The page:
Friday, September 10, 2010


Food technologists confront the problem of oxidative rancidity in foods containing unsaturated fats and deploy a few chemicals that can retard the oxidative reaction. But use of these preservatives is always fraught with controversies with many consumer activists opposing their use under the impression that they can cause health damage to the consumers. That organized industry uses only those additives in food which are permitted legally is often forgotten in the debate about its safety. The food safety authorities world over and the WHO Codex Commission are fully aware about the implications of permitting such chemicals and the consumer has to have confidence on their objectivity in deciding about the desirability or other wise about the use of chemical additives in food.

When it comes to edible oils, the relative deterioration in quality is caused by either oxidation or hydrolysis which can affect the flavor and eating quality of the product very significantly besides causing temporary discomforts as well as some adverse health consequences. Food industry working on foods with sufficiently long life necessary for standing the rigors of modern marketing system have to resort to their stabilization which is achieved some time only with use of chemicals. But for the use of antioxidant chemicals many fat containing foods will not last even for a few hours let alone months. A distinction has to be made between freshly consumed fried foods and others intended for upcountry markets through the vast market network. Also desirable is protection of frying oils from oxidation during the thermal process for which stabilizers are needed.

Recent controversy regarding the use of Tertiary Butylated Hydro Quinone (TBHQ) in Chicken Nuggets offered by McDonald's to Chinese customers through its 1135 outlets through out that country touches the core of the problem. Interestingly the Chinese Health Authorities did not raise any objection to the use of TBHQ as it is permitted in that country at 0.02% on the basis of fat content but a stray report that same nuggets served in the UK did not contain TBHQ raised the ire amongst the Chinese customers, blown out of proportion by some activists and the vocal media. It was pointed out that TBHQ can cause cancer in animals though available scientific evidence does not support such a stand. A stray report even mentioned that 1 gm of TBHQ can create severe problems if consumed without bothering to check the fact as to how much chicken nuggets will have to be consumed to ingest such a large amount. A huge and unimaginable quantity of about 5 kg of nuggets at one go! While Chines authorities did assure the public that TBHQ is safe, a rider was issued along with, advising the citizens to avoid eating such products for long time as the chemical has the property to accumulate in the body with consequent adverse effect. China itself is in the global market selling TBHQ at relatively low price for use by food industry as well as other industries.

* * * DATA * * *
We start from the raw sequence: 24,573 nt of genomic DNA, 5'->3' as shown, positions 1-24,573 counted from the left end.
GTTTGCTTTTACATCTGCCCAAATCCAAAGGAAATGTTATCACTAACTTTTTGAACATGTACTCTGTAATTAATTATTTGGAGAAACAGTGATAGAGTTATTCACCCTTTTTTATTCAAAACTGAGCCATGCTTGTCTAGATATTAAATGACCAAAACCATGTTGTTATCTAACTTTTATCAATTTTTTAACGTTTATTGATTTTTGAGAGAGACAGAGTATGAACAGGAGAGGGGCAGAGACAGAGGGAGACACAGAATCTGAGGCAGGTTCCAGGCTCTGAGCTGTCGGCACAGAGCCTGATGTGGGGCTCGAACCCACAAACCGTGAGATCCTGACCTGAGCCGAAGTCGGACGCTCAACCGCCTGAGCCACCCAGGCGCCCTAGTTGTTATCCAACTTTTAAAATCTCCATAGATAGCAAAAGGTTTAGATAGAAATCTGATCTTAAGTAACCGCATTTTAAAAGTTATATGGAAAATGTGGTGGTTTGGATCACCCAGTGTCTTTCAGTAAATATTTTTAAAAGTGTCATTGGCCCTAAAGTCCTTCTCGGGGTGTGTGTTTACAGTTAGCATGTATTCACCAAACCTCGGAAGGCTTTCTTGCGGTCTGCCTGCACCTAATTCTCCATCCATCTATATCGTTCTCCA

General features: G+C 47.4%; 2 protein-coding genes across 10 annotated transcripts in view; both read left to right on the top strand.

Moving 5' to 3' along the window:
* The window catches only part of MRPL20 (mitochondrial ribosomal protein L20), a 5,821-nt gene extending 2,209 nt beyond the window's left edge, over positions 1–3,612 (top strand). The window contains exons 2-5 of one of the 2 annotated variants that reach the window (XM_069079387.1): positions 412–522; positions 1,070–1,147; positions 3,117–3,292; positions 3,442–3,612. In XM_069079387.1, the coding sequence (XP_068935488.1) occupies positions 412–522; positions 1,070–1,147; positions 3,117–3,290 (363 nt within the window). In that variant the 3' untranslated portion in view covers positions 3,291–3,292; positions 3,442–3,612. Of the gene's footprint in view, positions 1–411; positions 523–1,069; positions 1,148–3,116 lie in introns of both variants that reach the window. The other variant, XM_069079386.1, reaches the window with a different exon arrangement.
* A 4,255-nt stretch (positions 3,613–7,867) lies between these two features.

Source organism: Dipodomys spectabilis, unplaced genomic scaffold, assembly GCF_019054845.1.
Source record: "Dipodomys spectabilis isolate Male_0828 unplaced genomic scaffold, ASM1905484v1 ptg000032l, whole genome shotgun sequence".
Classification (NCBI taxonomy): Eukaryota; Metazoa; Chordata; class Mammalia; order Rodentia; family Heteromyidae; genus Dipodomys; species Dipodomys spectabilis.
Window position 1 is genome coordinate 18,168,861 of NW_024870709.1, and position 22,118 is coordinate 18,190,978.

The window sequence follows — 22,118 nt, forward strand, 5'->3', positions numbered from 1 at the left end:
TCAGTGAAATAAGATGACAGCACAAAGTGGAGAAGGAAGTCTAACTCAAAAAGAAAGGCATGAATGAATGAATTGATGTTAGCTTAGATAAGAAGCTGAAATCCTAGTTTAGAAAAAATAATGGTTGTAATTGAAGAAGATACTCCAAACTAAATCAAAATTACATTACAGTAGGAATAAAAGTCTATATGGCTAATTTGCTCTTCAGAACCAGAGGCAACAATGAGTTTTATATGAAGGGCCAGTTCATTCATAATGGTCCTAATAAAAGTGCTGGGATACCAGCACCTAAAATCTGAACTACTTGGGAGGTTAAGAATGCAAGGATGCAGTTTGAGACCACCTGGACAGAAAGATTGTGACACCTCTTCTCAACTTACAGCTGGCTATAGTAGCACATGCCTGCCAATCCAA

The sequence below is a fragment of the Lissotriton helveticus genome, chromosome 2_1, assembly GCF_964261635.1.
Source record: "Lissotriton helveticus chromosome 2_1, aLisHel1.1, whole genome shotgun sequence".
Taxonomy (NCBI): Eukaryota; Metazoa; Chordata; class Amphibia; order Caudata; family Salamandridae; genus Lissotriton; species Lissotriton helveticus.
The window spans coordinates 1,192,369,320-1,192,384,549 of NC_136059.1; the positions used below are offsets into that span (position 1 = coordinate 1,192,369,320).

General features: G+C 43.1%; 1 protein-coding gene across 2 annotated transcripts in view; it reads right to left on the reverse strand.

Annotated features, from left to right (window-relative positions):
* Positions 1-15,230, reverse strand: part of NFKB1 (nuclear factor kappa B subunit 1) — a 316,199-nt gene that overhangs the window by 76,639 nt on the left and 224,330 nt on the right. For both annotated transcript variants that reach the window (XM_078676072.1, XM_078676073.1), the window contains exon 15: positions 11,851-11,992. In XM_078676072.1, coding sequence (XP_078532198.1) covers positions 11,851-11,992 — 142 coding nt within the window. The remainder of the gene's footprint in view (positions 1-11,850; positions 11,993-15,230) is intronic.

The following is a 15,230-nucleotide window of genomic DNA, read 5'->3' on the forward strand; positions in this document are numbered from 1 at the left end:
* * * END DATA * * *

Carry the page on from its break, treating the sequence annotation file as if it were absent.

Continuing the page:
According to food experts, nuggets made in the UK uses a precooking procedure while in the US, China and other places the chemical concoction is pre-coated before frying. What difference it makes is not clear though the UK version is said to be absorbing less oil during frying. Why the company has a different process in the UK is a mystery though it might have some thing to do with the taste preference of British consumers. A serious allegation raised against TBHQ was that it is some form of Butane, a hydrocarbon considered harmful to humans but these critics forget that it is totally different from Butane and even the every day consuming butter also contains Butyrates, "related" to Butane reflecting the hollowness of such a criticism. It is sad that the relative innocence of the consumer is sought to be exploited through some of the "inspired" criticisms without valid scientific basis.


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